The purpose of Section 25 is apparent. A person suspended is relieved of all duties and loses for the time all benefits. There is thus a complete severance of the relationship between public employer and employee. See Bessette v. Commissioner of Pub. Works, supra at 608-609; Reynolds v. Commissioner of Commerce & Dev., supra at 194. It is in this context that we construe the words "any compensation or salary." We are also aided by the Revised Ordinances of the city which speak, in Section 14-5, as amended in 1972, of an employee's entitlement to "sick leave with full pay" and, in Section 14-10, of "compensation in lieu of sick leave not used." We conclude that the unqualified use in Section 25 of the words "any compensation or salary," when considered in light of the purpose of the statute and the nature of the payments in question, demonstrates a legislative intent to include sick leave pay within their meaning. See Rein v. Marshfield, ante 519, 522 (1983). Compare Boston Assn. of Sch. Admrs. & Supervisors v. Boston Retirement Bd., 383 Mass. 336 , 339-343 (1981); G. L. c. 32, Section 1.

Assuming, without deciding, that the plaintiff's entitlement to sick leave benefits accumulated prior to his suspension

Page 621

had vested, there is nothing in his argument that they may not be withheld during the period of suspension which has not been answered by decisions of the Supreme Judicial Court. See Bessette v. Commissioner of Pub. Works, supra; Reynolds v. Commissioner of Commerce & Dev., supra.

The judgment in Brown vs. Retirement Board of Taunton is reversed, and the case is remanded to the Superior Court for the entry of a judgment declaring that the plaintiff's suspension from office pursuant to G. L. c. 268A, Section 25, terminated on the expiration of his term of office on December 31, 1979. The judgment in Brown vs. City of Taunton is affirmed.

So ordered.


FOOTNOTES

[Note 1] Officials of the city of Taunton.

[Note 2] Edward E. Brown vs. Retirement Board of Taunton.

[Note 3] In his order on the motion to dismiss it appears that the judge drew one inconsequential fact from an affidavit of the plaintiff in support of his motion for summary judgment. Ordinarily on a motion under rule 12(b)(6), if matters outside the pleading are presented to and not excluded by the court, the motion must be treated as a motion for summary judgment under rule 56. See Mass.R.Civ.P. 12(b). In the circumstances we review the judgment as one on a motion to dismiss under rule 12(b)(6).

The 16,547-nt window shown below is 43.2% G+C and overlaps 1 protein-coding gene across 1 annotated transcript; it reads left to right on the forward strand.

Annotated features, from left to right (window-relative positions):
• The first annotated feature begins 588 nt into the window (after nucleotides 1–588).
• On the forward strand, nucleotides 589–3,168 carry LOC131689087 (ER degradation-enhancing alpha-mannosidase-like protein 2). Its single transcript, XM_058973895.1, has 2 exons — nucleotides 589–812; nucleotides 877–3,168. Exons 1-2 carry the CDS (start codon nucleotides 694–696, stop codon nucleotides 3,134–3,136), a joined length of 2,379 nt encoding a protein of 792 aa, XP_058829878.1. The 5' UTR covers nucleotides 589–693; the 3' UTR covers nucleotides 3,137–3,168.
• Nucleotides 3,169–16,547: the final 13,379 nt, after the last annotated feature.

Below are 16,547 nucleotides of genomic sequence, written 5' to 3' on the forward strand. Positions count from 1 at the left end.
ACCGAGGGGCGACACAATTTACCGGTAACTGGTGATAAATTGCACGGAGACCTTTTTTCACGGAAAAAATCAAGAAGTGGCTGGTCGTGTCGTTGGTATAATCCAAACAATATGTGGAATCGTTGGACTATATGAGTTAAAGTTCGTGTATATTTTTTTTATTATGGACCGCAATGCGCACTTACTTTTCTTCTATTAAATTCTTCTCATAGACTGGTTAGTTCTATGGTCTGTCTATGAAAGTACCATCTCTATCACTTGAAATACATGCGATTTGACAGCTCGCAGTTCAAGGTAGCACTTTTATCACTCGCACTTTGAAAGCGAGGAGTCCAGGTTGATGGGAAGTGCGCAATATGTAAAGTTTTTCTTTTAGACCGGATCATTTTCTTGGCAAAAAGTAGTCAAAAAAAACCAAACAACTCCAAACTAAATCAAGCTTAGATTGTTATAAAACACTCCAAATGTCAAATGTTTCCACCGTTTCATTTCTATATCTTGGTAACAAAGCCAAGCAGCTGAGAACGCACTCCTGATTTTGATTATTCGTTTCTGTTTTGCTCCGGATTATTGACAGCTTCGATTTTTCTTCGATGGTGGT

[Note 4] General Laws c. 268A, Section 25, inserted by St. 1972, c. 257, provides in relevant part:

"An officer or employee of a county, city, town or district, howsoever formed, including, but not limited to, regional school districts and regional planning districts, or of any department, board, commission or agency thereof may, during any period such officer or employee is under indictment for misconduct in such office or employment or for misconduct in any elective or appointive public office, trust or employment at any time held by him, be suspended by the appointing authority, whether or not such appointment was subject to approval in any manner. . . .

"Any person so suspended shall not receive any compensation or salary during the period of suspension, nor shall the period of his suspension be counted in computing his sick leave or vacation benefits or seniority rights, nor shall any person who retires from service while under such suspension be entitled to any pension or retirement benefits, notwithstanding any contrary provisions of law, but all contributions paid by him into a retirement fund, if any, shall be returned to him. . . .

". . . .

"If the criminal proceedings against the person suspended are terminated without a finding or verdict of guilty on any of the charges on which he was indicted, his suspension shall be forthwith removed, and he shall receive all compensation or salary due him for the period of his suspension, and the time of his suspension shall count in determining sick leave, vacation, seniority and other rights, and shall be counted as creditable service for purposes of retirement."

[Note 5] In an affidavit submitted in support of a motion for summary judgment, the plaintiff states that there are other indictments pending, charging him with unlawfully dividing contracts (G. L. c. 43, Section 28), the trial of which has been stayed pending disposition on appeal of the conspiracy indictment on which he was convicted.

[Note 6] The issue has not been raised, and we express no view on the plaintiff's entitlement to a pension in the event that his present conviction is upheld or there are other convictions on the pending indictments. See G. L. c. 32, Section 15(3) & (3A). Section 15(3A) was added by St. 1982, c. 630, Section 20.

The plaintiff's eligibility for a pension in other respects is, of course, for determination by the board. We note, however, that the opinions of the Attorney General (Rep. A.G., Pub. Doc. No. 12, at 55 & 59 [1966]) relied upon by the board in its argument that any retirement application of the plaintiff would relate back to the period of his employment, and, therefore, to a time when he was under suspension, appear to be unsound in view of the express provisions of G. L. c. 32, Section 10(1) & (3). We note further that the "moral turpitude" provisions of G. L. c. 32, Section 10(1), do not apply since the plaintiff was not "removed or discharged from his office."